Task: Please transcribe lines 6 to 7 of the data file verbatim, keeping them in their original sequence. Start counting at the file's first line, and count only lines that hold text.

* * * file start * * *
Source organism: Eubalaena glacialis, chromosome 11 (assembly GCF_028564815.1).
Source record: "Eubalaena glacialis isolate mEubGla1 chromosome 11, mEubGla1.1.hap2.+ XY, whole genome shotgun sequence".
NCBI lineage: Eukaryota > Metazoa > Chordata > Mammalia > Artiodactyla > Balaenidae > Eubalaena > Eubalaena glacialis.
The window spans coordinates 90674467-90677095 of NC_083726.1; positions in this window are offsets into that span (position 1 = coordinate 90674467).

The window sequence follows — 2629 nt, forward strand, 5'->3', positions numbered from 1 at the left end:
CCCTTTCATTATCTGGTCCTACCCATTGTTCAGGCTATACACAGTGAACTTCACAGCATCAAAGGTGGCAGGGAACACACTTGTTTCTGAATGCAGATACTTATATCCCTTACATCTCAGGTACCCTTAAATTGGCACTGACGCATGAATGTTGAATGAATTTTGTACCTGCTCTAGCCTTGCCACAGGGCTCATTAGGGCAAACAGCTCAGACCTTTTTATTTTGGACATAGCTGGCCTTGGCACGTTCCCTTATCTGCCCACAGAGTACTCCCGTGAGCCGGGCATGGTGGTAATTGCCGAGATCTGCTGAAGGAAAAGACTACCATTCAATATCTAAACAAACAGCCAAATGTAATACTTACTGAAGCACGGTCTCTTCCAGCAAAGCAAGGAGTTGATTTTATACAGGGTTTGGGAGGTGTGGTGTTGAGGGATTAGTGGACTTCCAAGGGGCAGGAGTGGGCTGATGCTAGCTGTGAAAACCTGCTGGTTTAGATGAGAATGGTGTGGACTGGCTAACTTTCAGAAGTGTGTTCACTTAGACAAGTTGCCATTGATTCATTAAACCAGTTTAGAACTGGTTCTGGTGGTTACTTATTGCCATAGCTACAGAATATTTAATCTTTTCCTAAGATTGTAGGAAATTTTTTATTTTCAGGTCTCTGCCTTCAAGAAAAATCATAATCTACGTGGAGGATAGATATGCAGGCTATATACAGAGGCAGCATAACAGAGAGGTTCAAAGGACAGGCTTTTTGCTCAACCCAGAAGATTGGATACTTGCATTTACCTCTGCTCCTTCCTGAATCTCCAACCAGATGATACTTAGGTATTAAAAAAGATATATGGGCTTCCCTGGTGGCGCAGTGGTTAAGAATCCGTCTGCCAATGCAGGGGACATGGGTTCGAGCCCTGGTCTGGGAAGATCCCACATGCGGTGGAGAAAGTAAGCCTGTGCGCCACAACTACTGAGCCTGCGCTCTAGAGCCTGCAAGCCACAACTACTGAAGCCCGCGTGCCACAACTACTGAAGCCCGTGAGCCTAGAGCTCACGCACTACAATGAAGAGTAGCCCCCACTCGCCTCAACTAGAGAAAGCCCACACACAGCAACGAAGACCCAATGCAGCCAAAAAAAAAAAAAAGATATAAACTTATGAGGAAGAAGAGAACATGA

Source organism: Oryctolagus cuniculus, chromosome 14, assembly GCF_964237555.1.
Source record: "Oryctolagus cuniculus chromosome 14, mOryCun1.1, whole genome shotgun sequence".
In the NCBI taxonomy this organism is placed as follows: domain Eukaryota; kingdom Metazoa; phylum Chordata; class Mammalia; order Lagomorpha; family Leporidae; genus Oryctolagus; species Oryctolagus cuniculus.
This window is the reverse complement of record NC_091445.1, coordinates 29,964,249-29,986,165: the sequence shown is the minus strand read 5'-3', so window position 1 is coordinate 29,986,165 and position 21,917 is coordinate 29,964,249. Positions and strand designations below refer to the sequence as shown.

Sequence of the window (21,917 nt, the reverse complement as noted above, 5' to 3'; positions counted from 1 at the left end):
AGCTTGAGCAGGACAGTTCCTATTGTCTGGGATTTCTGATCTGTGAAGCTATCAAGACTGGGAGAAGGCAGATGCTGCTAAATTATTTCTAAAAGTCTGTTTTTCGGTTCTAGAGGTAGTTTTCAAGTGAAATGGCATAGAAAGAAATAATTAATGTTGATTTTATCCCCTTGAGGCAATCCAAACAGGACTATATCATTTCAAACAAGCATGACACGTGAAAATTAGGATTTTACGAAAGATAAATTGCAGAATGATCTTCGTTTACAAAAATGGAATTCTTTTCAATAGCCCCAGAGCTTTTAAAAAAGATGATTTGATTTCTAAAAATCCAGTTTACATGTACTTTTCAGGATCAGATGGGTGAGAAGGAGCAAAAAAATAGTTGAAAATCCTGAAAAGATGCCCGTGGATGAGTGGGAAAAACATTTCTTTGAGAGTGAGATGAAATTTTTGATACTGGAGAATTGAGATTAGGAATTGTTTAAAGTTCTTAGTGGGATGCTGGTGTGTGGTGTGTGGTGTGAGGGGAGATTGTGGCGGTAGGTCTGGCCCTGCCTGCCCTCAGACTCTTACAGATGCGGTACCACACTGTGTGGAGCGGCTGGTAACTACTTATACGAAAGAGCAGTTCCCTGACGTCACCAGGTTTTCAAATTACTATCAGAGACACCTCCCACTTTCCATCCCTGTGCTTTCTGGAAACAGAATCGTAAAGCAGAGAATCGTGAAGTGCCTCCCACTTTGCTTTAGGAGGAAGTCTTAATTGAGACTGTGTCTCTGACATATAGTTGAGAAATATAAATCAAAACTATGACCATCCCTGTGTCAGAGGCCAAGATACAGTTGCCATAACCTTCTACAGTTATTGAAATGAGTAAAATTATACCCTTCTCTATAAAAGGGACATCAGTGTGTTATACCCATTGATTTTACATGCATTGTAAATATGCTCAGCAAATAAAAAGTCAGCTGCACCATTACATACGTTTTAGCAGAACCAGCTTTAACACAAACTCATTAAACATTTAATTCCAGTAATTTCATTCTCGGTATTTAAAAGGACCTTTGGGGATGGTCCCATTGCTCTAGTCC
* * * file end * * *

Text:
CCCTTTCATTATCTGGTCCTACCCATTGTTCAGGCTATACACAGTGAACTTCACAGCATCAAAGGTGGCAGGGAACACACTTGTTTCTGAATGCAGATACTTATATCCCTTACATCTCAGGTACCCTTAAATTGGCACTGACGCATGAATGTTGAATGAATTTTGTACCTGCTCTAGCCTTGCCACAGGGCTCATTAGGGCAAACAGCTCAGACCTTTTTATTTTGGACATAGCTGGCCTTGGCACGTTCCCTTATCTGCCCACAGAGTACTCCCGTGAGCCGGGCATGGTGGTAATTGCCGAGATCTGCTGAAGGAAAAGACTACCATTCAATATCTAAACAAACAGCCAAATGTAATACTTACTGAAGCACGGTCTCTTCCAGCAAAGCAAGGAGTTGATTTTATACAGGGTTTGGGAGGTGTGGTGTTGAGGGATTAGTGGACTTCCAAGGGGCAGGAGTGGGCTGATGCTAGCTGTGAAAACCTGCTGGTTTAGATGAGAATGGTGTGGACTGGCTAACTTTCAGAAGTGTGTTCACTTAGACAAGTTGCCATTGATTCATTAAACCAGTTTAGAACTGGTTCTGGTGGTTACTTATTGCCATAGCTACAGAATATTTAATCTTTTCCTAAGATTGTAGGAAATTTTTTATTTTCAGGTCTCTGCCTTCAAGAAAAATCATAATCTACGTGGAGGATAGATATGCAGGCTATATACAGAGGCAGCATAACAGAGAGGTTCAAAGGACAGGCTTTTTGCTCAACCCAGAAGATTGGATACTTGCATTTACCTCTGCTCCTTCCTGAATCTCCAACCAGATGATACTTAGGTATTAAAAAAGATATATGGGCTTCCCTGGTGGCGCAGTGGTTAAGAATCCGTCTGCCAATGCAGGGGACATGGGTTCGAGCCCTGGTCTGGGAAGATCCCACATGCGGTGGAGAAAGTAAGCCTGTGCGCCACAACTACTGAGCCTGCGCTCTAGAGCCTGCAAGCCACAACTACTGAAGCCCGCGTGCCACAACTACTGAAGCCCGTGAGCCTAGAGCTCACGCACTACAATGAAGAGTAGCCCCCACTCGCCTCAACTAGAGAAAGCCCACACACAGCAACGAAGACCCAATGCAGCCAAAAAAAAAAAAAAGATATAAACTTATGAGGAAGAAGAGAACATGA

Source organism: Oryctolagus cuniculus, chromosome 14, assembly GCF_964237555.1.